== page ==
Trumps farm landfill site
The site is a former landfill site known as Trumps Farm and was closed several years ago. Equipment has been installed to generate electricity from landfill gas generated by the waste. TV Energy was commissioned to undertake a technical and economic assessment of the site in relation to its use for hosting a large photovoltaic (PV) panel array.
TV Energy modelled the available land area for mounting a series of PV sub-arrays on the existing landfill site. This was carried out through assessment of 3D AutoCAD drawings supplied by the client as well as use of TV Energy’s in-house software tool. This provided a detailed analysis of potential size of the PV array and the likely outputs. It was estimated that if ground mounted solar photovoltaic panels were to be installed at the 16ha site at a pitch of 25° the site has potential to support an array of 3MWp. The panels would be facing East, West and South to make the most of the space at the site and would have the potential to produce around 2,500,000kWh/year.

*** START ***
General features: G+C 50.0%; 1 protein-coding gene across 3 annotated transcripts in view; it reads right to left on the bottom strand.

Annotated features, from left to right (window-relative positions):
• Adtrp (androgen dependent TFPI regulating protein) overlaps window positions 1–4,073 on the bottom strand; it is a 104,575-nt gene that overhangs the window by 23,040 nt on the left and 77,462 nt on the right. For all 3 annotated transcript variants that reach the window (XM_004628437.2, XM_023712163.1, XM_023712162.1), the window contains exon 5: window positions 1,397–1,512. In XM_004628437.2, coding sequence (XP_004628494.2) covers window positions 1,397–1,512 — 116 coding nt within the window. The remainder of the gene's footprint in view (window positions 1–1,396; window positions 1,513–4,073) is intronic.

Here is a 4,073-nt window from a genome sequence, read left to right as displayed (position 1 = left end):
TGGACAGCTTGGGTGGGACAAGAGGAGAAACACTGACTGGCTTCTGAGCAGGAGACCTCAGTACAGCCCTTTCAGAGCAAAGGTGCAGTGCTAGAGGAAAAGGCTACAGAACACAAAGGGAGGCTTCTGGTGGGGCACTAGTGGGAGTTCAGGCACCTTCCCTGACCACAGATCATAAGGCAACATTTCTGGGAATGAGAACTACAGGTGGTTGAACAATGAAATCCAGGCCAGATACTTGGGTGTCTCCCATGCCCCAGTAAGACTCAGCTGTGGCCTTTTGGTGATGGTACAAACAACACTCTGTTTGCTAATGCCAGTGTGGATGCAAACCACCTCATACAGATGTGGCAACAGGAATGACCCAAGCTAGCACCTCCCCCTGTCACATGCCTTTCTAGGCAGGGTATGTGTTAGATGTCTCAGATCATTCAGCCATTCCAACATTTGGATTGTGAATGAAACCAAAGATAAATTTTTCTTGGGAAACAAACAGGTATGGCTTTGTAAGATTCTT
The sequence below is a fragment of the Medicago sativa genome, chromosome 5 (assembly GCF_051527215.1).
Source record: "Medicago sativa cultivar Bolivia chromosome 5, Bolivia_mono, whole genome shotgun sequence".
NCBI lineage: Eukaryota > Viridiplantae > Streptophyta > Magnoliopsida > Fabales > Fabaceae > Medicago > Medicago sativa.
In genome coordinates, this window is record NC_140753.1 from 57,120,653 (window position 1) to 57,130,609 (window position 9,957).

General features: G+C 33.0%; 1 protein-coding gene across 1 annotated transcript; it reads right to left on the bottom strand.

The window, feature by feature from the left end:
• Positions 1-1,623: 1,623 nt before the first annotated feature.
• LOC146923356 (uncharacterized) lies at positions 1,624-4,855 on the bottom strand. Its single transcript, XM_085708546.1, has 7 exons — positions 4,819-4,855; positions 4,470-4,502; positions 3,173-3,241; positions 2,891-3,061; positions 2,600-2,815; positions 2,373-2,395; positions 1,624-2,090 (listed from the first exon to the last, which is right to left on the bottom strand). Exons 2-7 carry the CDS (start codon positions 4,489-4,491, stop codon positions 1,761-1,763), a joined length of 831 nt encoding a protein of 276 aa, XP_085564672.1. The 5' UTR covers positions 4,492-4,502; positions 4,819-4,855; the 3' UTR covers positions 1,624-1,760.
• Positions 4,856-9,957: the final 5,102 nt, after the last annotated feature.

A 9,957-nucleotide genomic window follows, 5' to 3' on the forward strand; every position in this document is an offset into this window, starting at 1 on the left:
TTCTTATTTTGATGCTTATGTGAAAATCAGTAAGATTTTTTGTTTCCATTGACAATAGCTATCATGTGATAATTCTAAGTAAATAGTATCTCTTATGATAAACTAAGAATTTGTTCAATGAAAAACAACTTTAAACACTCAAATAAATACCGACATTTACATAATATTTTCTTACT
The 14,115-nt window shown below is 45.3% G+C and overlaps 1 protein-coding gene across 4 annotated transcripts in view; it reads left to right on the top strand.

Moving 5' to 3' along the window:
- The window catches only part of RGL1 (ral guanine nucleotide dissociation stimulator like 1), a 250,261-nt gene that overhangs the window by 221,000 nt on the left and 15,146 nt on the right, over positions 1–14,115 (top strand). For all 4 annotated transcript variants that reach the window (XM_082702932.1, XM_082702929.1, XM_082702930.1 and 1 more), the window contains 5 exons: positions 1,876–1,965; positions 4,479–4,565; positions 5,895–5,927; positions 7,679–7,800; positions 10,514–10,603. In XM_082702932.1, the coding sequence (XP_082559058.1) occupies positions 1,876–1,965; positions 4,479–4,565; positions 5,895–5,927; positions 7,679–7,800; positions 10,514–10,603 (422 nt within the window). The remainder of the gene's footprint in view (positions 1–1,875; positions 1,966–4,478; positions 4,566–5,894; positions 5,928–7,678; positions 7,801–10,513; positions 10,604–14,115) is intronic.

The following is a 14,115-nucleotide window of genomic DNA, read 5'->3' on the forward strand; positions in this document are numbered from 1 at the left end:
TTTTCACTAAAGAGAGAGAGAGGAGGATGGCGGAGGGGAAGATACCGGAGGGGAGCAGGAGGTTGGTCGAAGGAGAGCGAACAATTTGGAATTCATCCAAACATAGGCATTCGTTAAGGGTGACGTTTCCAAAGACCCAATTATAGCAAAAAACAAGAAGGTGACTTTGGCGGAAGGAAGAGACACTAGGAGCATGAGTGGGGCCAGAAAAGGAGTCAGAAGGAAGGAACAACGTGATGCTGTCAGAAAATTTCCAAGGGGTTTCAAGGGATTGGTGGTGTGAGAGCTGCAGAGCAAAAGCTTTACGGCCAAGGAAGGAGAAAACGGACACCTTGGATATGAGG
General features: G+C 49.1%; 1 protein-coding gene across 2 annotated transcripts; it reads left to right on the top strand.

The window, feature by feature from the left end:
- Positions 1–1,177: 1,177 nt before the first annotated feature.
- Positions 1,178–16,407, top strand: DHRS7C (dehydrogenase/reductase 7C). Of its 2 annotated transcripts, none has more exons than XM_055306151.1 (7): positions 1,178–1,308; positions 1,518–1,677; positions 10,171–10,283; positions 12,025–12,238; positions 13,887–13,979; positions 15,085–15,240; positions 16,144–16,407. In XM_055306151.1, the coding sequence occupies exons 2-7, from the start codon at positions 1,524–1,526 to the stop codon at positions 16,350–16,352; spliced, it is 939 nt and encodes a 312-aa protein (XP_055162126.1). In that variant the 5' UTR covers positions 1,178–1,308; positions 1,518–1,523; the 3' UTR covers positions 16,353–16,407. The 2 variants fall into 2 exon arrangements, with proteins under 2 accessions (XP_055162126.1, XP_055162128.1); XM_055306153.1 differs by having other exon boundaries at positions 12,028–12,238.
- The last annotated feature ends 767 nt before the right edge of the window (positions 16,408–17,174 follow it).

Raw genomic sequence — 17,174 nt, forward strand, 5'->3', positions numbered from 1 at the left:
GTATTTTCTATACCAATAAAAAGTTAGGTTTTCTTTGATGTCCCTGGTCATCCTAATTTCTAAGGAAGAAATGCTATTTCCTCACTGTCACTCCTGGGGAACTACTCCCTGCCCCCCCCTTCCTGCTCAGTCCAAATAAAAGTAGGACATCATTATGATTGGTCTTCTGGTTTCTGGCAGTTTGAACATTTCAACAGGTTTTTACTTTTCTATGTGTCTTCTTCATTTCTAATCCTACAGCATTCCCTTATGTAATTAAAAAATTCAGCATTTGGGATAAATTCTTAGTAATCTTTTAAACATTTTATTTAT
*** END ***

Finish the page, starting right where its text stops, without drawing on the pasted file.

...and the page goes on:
The total installation cost is anticipated to be £3million and is eligible to receive payments from the Feed in Tariff (FIT). The FIT would generate approximately £173,400 annually, allowing a payback period of around 9 years (based on the FIT as April 2012, 8.5p/kWh).
Similar arrays in Germany allow the landowner to receive a percentage of the total earnings produced from the solar array. This is usually around 7% and if applied at this site, Surrey County Council would receive around £12,000 annually.
Maintenance costs would be minimal but would require that vegetation be controlled so as not to shade out the panels.
Host Feedback / Importance of Technology
Solar farms are becoming increasingly popular as a source of energy from unused or ‘brownfield’ land. A solar farm makes productive use of such land and provides a boost to the environmental image of the site.
In addition, the solar array would produce an income stream for Surrey County Council, allowing for possible reinvestment in the local community, including further sustainability projects. The PV array would also save approximately 10 tonnes of carbon dioxide a year.